An Education

(In Stalinist

The pivotal character in this novel is a Frenchwoman, Alexandra, trapped for life in the Volga region of the Soviet Union by the accidents of 20th century history.

The high point of her life was a brief, passionate love affair with a French pilot, Jacques Dorme, who was passing through the Volga region on his way to serve as a volunteer pilot in Siberia.

There, Jacques flies the dangerous Alaska-Siberia route, through which thousands of American warplanes were contributed to the Soviet forces fighting the Nazis.

Jacques sees both the best and worst of the Soviet world during the war, becomes a squadron leader, ferries 300 planes to reinforce the Soviet airforce, and late in the war he dies in a crash.

As in much of Makine's writing, this story is transmitted to the narrator at second hand. The narrator himself is a young Russian whose parents disappeared in the endless purges, and who grew up in an orphanage. Through his connection with Alexandra, the boy learns the French language, the story of Jacques Dorme, and becomes acquainted with French literature.

And from this he also learns the fantastic idea of a very different, cultivated outside world, far away from the unremitting dreariness, regimentation, and pain of Soviet life. This is much the same territory that Makine worked in his Dreams of My Russian Summers. The book has the same combination of irony and lyricism, drenched in an elegiac tone.

There is much fine writing, which is sometimes a little too self-consciously fine. Yet some passages, like many in that wonderful earlier novel, lodge in one's mind. Here is an example, somewhat elided.

§     §     §

A novelist's way of evoking this apprenticeship would no doubt link together a series of boyhood surprises in order to relate the story of an education française. But in reality the most surprising thing was the natural way in which, having arrived at the big wooden house, I would climb its dark staircases, open Alexandra's door, put my bag down on a chair....

My French education resembled the efforts of a paleontologist to reconstruct a vanished world, starting from discovered bones. The isolation in which our country lived at that time turned the French universe into a landscape as mysterious as that of the Cretaceous or the Carboniferous eras. Every novel on Alexandra's shelves became the vestigial remains of a vanished --- not to say extraterrestrial --- civilization, a fossil, a droplet of amber that held within it not an imprisoned insect but some character, a French town, a district of Paris.

In the ensuing years Alexandra made me read some of the classics, but it was thanks to the little sealed-off room that my sense of being engaged in exploration was at its most vivid. I found many French books there, some of them eaten away by damp and now unreadable.

In one of these abandoned volumes I came across an anecdote that made a greater impression on me (I have long been ashamed to admit) than the work of many a famous novelist. It concerned the actress Madeleine Brohant, celebrated in her day but who lived out her last years in great penury, lodging on the fifth floor of an ancient apartment building in the rue de Rivoli. One of the rare friends who remained faithful to her complained breathlessly one day about the exhausting climb. "But my dear friend," replied the actress, "this staircase is all I have now to make men's hearts beat faster!"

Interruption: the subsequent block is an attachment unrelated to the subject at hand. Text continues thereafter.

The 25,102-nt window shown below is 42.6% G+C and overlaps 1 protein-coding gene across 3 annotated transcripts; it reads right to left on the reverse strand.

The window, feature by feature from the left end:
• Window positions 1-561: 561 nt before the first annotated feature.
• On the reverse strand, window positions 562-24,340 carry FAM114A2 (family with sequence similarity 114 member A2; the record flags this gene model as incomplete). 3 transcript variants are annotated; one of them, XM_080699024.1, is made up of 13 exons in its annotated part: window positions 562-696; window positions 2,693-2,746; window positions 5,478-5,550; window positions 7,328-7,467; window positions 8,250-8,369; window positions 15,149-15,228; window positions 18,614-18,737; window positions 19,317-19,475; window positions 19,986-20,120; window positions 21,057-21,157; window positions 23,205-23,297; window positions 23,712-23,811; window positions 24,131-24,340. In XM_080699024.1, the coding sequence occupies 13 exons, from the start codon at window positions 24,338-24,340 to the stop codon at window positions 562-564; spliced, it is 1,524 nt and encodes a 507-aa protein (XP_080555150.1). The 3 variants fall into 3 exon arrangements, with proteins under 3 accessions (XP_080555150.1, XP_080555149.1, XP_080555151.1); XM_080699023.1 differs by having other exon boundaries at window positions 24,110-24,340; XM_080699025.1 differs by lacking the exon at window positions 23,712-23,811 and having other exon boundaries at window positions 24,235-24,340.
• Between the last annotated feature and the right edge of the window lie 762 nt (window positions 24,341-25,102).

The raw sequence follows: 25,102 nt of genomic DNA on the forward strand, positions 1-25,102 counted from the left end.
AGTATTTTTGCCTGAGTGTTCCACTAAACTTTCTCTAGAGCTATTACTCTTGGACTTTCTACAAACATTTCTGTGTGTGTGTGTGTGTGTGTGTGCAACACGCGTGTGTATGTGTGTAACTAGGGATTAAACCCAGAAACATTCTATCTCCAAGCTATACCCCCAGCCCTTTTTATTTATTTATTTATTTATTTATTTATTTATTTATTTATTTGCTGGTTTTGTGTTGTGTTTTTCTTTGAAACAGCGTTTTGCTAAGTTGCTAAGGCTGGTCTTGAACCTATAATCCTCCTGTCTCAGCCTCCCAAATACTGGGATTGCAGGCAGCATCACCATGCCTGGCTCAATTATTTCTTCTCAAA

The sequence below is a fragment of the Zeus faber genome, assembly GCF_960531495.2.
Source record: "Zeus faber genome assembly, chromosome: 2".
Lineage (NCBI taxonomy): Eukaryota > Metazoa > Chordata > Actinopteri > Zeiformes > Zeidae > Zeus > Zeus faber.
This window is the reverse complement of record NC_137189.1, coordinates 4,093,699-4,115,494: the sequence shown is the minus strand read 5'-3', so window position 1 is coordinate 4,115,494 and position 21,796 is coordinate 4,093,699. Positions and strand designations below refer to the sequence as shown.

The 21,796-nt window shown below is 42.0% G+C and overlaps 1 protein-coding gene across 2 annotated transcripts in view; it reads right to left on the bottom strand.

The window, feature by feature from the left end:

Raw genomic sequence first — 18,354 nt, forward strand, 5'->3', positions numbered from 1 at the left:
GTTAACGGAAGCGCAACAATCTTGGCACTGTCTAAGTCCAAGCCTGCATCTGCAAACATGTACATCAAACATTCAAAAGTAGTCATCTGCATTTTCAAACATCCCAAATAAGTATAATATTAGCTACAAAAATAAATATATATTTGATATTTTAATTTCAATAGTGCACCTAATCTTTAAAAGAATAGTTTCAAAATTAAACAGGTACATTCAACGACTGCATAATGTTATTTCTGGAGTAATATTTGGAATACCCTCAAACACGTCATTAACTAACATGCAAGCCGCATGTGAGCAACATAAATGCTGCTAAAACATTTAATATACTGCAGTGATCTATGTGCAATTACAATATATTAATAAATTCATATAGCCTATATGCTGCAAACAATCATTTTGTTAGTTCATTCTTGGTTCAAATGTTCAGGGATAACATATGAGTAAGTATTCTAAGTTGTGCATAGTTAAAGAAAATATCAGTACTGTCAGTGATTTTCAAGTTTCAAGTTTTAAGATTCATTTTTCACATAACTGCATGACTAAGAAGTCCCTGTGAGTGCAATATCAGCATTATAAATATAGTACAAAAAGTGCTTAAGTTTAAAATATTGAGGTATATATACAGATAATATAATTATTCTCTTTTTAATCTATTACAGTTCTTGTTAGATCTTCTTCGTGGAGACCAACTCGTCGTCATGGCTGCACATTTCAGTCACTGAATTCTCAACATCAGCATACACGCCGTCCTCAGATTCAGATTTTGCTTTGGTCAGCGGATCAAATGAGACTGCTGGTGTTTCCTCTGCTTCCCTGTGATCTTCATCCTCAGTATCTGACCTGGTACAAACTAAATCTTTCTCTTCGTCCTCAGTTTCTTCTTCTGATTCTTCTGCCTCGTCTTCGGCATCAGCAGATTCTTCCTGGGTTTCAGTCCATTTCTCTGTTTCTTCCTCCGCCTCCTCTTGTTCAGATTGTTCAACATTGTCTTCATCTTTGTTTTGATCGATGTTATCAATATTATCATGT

My memory only retains a handful of moments or apparently unconnected insights. Madeleine Brohant's remark and also that day in the troubled and tempestuous life of the Duchesse de Longeville. When they brought her a glass of water, the adventuress, parched with thirst, hurled herself upon it and declared, with a voluptuous sigh: "Such a shame this is not a sin!"

And yet there was a connection, all the same, between these fragments preserved in the memory. The art of eloquence and epigram, the cult of sense turned on its head, wordplay that made reality less absolute and judgments less predictable. At that time Russian life still resonated with the echoes of Stalin's day: "enemy of the People" and "traitor to the country" were not really out of current use. At the orphanage, indeed, despite our daydreams of heroes, we knew that our fathers had been described in precisely those terms. Once poured into the mold of propaganda, words had the hardness of steel, the heaviness of lead.

Unconsciously, perhaps, I drew a parallel between this steely language and the lightness of the glass of water that became a sin on the Duchesse de Longeville's lips, or the airy sweetness of an arduous staircase that caused hearts to beat faster. Words that killed and words that, when used in a certain way, liberated.

This contrast had led me one day to Alphonse Martinville. My fingers grimy with soot, I was laying out volumes that often fell to pieces in my hands. The doorway of the abandoned room framed a spring sky, tender and luminous, and yet the pages of the book I had discovered beneath a bundle of old newspapers quivered with Jacobinic fury and the clatter of the guillotine.

It was Year II of the Revolution and the crowd thirsted for blood. One day, it was the fifteenth of the month of Ventôse, the March rain streamed down the blade of the machine onto the scaffold there had been no time to wash down. A young condemned man appeared: "Stand before us, Alphonse de Martinville!" ordered the Presiding Judge. Surprised to be awarded an aristocratic "de", the young man retorted with a desperado's courage: "But I have come here to be made shorter --- not longer." This repartee won over the crowd and pleased the tribunal. A cry went up: "Citizens! Release him!" The rejoicing was general. Martinville was acquitted.

--- From The Earth and Sky of Jacques Dorme
Andreï Makine
Geoffrey Strachan, Translator
©2003, Arcade Publishing
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